Face of the day


RELUCTANT HERO: Sam Christians-Cupido says what she did shouldn’t be seen as anything out of the ordinary.\ Photo -Anna Loren

We need more people in the world like Sam who walk the walk. How often do we say the right things, but when it comes time to take action we find something else more important to focus on? Christmas is a time of great stress for many many people. I hope her story motivates us all to play it forward for someone who needs our help this Christmas. It may be only a small gesture but it could mean so much to someone feeling alone this Christmas. I remember once, complementing a lady on a necklace she was wearing when I was shopping in the supermarket. It turned out that it had a very special meaning for her and she told me about the death of a loved one. She told me I had made her day and I realised how powerful just a small gesture can be. Of course what Sam did was not a small gesture, hers was a life changing one.

Sam Christians-Cupido doesn’t want to make a big deal out of saving a distressed young man’s life on Auckland’s southwestern motorway.

She was just treating him the way she would want others to treat a member of her family, she said.

The Papakura woman was driving south along the motorway near Mangere when she spotted the man walking on the northbound on-ramp at Massey Rd.

She realised he was blind and that cars were tooting and swerving to avoid him.

That’s when she switched on to auto-pilot, she said.

“It wasn’t something that I consciously thought about. I was just thinking, ‘how can no-one stop’?”

Christians-Cupido quickly pulled off the motorway, parked her car at Jean Batten School and ran on to the on-ramp to help the man.

He was agitated and “pretty determined to kill himself”, she said.

“He said people had been making fun of him and calling him names. I said to him, ‘We all have bad days. Why don’t we find somewhere to sit and talk because sometimes we just need to talk to someone to make us feel better’.”

The 29-year-old took the man back to her car, where they chatted for a while before she called the police.

He was only in his early 20s but felt like he had nothing to live for, she said.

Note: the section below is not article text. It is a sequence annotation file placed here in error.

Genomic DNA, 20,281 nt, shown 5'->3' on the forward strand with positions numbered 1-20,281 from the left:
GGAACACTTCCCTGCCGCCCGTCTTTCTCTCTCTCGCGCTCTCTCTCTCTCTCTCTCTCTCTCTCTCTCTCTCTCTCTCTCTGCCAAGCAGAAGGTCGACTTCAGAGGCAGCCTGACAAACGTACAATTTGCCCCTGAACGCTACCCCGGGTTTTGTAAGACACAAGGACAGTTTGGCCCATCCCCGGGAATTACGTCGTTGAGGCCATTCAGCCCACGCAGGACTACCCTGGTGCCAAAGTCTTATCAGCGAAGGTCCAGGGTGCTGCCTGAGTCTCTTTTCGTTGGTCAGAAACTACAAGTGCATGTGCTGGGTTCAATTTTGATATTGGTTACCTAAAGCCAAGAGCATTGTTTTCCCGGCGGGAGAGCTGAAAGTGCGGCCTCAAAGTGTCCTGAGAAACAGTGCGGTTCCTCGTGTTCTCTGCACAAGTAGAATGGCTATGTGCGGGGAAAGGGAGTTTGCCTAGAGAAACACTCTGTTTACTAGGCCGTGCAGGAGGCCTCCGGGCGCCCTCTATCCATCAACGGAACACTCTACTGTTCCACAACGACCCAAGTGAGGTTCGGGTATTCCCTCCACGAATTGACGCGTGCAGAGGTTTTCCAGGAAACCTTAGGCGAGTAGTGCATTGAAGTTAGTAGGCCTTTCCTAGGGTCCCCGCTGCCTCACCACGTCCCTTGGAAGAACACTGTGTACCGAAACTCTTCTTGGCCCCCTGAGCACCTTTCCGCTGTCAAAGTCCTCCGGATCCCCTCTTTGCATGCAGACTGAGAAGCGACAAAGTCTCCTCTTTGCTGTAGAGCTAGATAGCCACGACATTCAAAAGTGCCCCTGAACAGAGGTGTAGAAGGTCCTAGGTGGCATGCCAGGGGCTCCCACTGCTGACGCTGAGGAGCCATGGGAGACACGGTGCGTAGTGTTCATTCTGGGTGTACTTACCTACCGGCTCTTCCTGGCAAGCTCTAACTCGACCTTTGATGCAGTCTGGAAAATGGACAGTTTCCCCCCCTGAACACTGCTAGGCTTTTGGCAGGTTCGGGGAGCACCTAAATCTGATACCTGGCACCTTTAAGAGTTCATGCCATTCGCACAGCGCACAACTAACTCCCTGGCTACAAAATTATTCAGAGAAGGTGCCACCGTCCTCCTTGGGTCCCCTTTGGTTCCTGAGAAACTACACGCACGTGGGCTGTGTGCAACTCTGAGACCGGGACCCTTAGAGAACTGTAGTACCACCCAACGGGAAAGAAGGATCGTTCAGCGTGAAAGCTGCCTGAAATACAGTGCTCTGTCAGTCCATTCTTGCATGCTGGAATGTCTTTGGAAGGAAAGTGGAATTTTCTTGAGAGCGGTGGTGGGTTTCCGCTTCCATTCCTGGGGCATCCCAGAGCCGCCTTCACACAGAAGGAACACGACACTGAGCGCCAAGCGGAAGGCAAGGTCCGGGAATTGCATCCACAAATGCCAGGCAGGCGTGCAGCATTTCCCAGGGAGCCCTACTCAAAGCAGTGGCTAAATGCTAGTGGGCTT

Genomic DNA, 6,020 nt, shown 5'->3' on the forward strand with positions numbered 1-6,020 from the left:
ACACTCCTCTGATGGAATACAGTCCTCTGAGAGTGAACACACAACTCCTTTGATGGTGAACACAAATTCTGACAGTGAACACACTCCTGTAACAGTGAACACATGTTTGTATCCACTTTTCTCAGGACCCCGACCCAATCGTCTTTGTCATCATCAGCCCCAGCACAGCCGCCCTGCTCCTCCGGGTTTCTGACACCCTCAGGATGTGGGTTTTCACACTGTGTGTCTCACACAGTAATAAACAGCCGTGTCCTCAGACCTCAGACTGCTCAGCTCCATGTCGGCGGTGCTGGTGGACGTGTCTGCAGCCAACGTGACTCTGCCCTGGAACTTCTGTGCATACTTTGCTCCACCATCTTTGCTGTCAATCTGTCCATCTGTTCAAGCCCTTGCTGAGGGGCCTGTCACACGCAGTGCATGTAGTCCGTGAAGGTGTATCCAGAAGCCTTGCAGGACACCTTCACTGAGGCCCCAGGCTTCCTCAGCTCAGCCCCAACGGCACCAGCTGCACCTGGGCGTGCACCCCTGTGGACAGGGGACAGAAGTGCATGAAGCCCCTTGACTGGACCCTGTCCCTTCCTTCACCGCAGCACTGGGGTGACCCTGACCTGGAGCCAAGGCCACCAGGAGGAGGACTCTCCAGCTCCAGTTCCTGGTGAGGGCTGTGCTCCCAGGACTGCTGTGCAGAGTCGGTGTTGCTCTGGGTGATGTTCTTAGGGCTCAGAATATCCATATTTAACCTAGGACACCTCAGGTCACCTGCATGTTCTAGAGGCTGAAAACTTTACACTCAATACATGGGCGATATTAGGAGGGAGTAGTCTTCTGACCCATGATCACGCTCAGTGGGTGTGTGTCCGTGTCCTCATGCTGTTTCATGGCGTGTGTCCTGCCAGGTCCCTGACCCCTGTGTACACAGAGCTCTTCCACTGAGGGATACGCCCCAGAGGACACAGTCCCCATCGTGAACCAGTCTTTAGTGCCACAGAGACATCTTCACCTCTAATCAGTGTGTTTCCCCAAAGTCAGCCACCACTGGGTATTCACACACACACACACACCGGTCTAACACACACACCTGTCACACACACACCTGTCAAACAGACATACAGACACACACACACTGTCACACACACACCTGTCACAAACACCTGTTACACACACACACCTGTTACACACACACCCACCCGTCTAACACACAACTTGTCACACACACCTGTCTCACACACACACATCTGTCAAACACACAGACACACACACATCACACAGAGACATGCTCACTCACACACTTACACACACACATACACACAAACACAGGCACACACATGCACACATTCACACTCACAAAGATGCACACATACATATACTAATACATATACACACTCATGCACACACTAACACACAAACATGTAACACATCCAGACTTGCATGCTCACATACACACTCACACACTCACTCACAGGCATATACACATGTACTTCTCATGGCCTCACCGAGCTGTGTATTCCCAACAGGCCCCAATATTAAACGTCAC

“Bullies had broken his cane and he was walking around with a metal pole that didn’t even touch the ground. Life at that point was really hard for him.”

Christians-Cupido is a teacher with Footsteps, an early childhood education organisation.

A lot of the kids she works with come from disadvantaged communities so it was easy to empathise with the young man’s position, she said.

“I told him that everyone has good points about them and he said, ‘but I’m blind, what can I do?’

“I said, ‘there are lots of kids who are blind, you might be able to help them’.”

Jean Batten School deputy principal Fiona Watson said Christians-Cupido is a true hero who put her own life at risk to save the man.

“She’s just amazing – she basically talked him off the motorway. I think he was just completely at his wits’ end.”

The police arrived and detained the man under the Mental Health Act.

Before they took him for a mental health assessment he asked to give Christians-Cupido a hug, Watson said.

“She walked over to him and gave him the biggest hug and said ‘I’m so pleased you’re all right, take care of yourself’ . . . just like a mother. I was so touched.

“If the whole of the world was like that then nothing would ever go wrong.”

But Christians-Cupido said she was just acting how she hopes others would act.

“It’s something that shouldn’t be looked on as great because it should be looked on as normal.

“If that was someone in my family I would have wanted someone to stop.”



* Lifeline: 0800 543 354 – Provides 24 hour telephone counselling

* Youthline: 0800 376 633 or free text 234 – Provides 24 hour telephone and text counselling services for young people

* Samaritans: 0800 726 666 – Provides 24 hour telephone counselling.

* Tautoko: 0508 828 865 – provides support, information and resources to people at risk of suicide, and their family, whānau and friends.

* Whatsup: 0800 942 8787 (noon to midnight)

Kidsline: 0800 543 754 (4pm – 6pm weekdays)

Kidsline: 0800 543 754 (4pm – 6pm weekdays)

If it is an emergency or you feel you or someone you know is at risk, please call 111

For information about suicide prevention, see http://www.spinz.org.nz.

– Manukau Courier

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If you agree with me that’s nice, but what I really want to achieve is to make you question the status quo, look between the lines and do your own research. Do not be a passive observer in this game we call life.

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